We’re also going to want to make that same change in the mouseClicked() function.

// in the mouseClicked function
-player.position.y = height-25;
+player.position.y = height-(playerImage.height/2);

Let’s not forget our bounds! Though our player sprite is just about 50 pixels wide, this will not always be the case with different images. Let’s set our bounds to (playerImage.width/2) in the draw() function.

// in the draw function...
if(keyDown(RIGHT_ARROW) && player.position.x < (width - (playerImage.width/2))){
  player.position.x += 2;
}

if(keyDown(LEFT_ARROW) && player.position.x > (playerImage.width/2)){
  player.position.x -= 2;
}

Always code defensively!

Customizing the Background

And, finally, for the background. Go ahead and declare a new variable, backgroundImage, at the top of the file and load an image into it in preload().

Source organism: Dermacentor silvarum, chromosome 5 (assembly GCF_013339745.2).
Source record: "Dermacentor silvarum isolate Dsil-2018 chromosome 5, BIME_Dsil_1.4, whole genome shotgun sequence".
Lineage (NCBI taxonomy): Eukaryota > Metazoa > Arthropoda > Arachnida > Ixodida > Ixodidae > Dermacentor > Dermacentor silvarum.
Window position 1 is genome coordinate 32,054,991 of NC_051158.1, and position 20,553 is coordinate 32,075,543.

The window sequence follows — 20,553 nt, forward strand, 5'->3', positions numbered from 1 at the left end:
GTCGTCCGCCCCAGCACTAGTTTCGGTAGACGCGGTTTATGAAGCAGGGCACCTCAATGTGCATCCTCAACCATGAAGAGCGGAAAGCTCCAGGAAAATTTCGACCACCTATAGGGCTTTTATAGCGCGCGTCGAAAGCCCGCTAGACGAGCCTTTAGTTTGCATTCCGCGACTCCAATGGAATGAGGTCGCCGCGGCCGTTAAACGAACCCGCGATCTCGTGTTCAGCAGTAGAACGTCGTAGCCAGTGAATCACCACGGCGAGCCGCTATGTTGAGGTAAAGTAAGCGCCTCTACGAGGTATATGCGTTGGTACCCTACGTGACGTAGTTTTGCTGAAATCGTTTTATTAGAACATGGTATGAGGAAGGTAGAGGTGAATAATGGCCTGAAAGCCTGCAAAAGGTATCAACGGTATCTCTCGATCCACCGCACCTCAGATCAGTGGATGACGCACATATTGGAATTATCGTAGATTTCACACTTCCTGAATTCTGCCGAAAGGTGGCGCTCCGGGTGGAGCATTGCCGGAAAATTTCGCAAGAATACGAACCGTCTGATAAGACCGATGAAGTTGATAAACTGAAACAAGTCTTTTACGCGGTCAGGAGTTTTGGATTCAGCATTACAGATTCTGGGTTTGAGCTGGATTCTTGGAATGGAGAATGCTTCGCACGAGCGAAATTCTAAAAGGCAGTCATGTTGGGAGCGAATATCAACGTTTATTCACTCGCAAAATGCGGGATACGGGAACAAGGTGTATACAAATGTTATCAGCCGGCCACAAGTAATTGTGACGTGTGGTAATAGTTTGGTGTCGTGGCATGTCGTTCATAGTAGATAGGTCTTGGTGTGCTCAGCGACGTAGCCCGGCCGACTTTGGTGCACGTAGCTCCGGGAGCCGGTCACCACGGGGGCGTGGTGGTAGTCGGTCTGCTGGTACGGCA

var enemyImage;
var backgroundImage;

function preload() {
  enemyImage = loadImage("https://surrogate.hackedu.us/i.imgur.com/OdL0XPt.png");
  backgroundImage = loadImage("https://surrogate.hackedu.us/i.imgur.com/aKQOg3G.png");
  // ...the rest of the preload function
}

Now, go ahead and replace our existing background() call in draw() with background(backgroundImage), to tell p5 to use an image for the background.

// in the draw function...
-background(0, 50, 100);
+background(backgroundImage);

Final thing: notice that the background image is 256 by 256 pixels, but the canvas is 250 by 250 pixels. Go ahead and change this to improve the look of the background image.

function setup() {
- createCanvas(250, 250);
+ createCanvas(256, 256);
  // ...the rest of the setup function
}

Rotating the Enemy

In GIF of what we’re aiming for, you’ll notice that the asteroid (the enemy) is spinning.

This is actually quite easy to implement using p5.play. The Sprite class in p5.play has an attribute called rotationSpeed, which we can set to have p5.play rotate the sprite every time draw() is called.

// in the setup function...
enemy.addImage(enemyImage);
enemy.rotationSpeed = 4.0;